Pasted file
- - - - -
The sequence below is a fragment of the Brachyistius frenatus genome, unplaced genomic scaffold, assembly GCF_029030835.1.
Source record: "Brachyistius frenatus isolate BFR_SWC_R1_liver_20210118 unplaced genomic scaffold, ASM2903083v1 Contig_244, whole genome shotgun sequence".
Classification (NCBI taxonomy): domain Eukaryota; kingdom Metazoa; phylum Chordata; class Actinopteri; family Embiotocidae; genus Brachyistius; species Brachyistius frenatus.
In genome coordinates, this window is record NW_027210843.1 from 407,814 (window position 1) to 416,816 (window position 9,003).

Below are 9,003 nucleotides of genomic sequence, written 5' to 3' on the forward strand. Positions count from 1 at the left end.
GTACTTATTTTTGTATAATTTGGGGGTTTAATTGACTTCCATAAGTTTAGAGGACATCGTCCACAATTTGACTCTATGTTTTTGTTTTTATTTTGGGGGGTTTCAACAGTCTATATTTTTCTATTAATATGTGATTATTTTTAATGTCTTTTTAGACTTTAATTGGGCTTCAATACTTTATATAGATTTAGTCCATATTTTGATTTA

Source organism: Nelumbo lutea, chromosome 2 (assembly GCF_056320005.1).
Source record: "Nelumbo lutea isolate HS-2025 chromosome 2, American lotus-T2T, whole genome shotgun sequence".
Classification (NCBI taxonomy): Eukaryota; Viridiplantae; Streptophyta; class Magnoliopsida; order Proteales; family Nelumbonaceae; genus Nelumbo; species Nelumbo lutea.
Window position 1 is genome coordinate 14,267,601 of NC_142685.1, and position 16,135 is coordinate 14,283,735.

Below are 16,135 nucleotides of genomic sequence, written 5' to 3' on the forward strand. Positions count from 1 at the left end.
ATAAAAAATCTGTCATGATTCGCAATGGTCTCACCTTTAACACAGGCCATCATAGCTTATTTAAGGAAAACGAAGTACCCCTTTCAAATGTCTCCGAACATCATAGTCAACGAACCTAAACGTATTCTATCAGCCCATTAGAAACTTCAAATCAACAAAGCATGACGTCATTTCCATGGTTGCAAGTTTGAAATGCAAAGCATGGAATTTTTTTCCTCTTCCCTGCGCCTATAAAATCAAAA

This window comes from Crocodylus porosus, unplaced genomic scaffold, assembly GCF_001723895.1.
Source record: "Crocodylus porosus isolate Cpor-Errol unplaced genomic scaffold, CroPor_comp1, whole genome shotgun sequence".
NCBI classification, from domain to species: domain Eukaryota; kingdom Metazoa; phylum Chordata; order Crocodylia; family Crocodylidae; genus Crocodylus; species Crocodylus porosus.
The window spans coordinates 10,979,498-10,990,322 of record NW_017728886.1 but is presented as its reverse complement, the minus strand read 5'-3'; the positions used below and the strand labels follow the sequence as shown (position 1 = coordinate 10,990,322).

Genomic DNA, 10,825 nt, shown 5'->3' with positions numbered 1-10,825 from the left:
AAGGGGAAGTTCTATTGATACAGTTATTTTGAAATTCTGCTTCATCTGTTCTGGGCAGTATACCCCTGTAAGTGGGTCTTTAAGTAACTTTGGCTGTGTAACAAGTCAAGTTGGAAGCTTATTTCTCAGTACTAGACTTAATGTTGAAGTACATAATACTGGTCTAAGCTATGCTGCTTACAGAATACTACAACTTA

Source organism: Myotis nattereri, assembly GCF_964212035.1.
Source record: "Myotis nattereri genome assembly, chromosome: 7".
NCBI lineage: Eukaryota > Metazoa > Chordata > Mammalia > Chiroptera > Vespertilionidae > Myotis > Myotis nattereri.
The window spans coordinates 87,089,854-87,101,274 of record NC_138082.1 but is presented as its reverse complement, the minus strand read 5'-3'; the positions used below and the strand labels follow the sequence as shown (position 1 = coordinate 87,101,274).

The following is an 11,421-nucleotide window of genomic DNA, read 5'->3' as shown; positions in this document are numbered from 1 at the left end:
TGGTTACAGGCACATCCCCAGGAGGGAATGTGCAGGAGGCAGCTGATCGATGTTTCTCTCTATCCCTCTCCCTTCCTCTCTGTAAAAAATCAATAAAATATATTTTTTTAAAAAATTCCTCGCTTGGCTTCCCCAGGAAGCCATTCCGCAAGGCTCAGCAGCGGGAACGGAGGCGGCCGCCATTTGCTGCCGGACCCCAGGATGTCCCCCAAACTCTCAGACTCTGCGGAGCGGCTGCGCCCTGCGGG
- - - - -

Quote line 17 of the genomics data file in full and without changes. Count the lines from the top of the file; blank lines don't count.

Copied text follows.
Genomic DNA, 10,825 nt, shown 5'->3' with positions numbered 1-10,825 from the left: